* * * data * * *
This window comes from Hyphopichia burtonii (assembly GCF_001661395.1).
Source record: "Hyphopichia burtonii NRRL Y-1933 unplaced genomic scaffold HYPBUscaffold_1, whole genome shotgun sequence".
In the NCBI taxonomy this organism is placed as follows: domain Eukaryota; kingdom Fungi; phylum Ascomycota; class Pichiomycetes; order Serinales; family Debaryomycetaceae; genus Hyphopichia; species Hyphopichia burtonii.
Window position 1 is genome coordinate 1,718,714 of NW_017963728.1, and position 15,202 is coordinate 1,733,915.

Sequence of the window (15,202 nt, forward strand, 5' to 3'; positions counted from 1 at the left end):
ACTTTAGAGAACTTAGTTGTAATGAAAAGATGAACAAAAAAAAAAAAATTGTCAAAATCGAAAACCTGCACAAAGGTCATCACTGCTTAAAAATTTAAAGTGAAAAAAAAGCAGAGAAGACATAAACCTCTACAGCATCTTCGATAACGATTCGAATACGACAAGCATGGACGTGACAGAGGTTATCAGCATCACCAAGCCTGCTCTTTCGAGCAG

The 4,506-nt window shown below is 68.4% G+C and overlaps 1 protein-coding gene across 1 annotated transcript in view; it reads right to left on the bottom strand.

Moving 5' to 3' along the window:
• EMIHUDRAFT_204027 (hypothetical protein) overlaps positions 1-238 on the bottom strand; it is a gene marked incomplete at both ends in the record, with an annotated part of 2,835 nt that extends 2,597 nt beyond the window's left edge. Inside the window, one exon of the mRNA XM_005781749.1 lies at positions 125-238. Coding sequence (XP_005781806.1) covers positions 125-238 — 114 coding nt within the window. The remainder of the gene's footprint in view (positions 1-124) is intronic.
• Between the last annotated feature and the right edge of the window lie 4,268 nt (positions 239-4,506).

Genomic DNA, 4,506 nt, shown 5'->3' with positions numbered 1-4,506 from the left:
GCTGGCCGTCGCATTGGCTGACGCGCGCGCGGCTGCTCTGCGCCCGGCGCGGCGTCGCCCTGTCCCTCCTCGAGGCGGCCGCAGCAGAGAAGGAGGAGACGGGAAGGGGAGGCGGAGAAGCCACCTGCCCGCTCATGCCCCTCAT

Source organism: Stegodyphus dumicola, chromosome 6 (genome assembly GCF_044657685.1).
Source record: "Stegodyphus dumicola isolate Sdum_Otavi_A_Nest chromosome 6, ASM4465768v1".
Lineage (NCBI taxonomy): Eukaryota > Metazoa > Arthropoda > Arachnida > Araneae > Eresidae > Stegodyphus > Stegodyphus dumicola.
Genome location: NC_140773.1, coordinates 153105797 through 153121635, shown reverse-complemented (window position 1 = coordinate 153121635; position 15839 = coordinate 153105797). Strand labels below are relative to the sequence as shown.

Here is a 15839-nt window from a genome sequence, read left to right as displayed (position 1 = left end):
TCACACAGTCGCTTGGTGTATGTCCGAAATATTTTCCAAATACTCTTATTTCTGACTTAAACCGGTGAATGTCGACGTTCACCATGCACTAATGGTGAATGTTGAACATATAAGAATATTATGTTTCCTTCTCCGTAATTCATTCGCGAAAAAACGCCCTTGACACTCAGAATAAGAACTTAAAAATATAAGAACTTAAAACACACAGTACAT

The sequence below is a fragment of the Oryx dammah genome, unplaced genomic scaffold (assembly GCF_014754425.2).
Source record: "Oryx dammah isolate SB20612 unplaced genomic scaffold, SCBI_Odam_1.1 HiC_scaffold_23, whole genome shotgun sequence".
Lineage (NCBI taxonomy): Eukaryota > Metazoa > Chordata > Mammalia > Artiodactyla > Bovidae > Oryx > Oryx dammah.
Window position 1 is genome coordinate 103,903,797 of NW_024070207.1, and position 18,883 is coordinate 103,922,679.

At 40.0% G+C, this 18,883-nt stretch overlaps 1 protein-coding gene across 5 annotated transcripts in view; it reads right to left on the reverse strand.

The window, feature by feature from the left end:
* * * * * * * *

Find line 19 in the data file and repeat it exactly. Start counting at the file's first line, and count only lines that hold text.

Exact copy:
The sequence below is a fragment of the Oryx dammah genome, unplaced genomic scaffold (assembly GCF_014754425.2).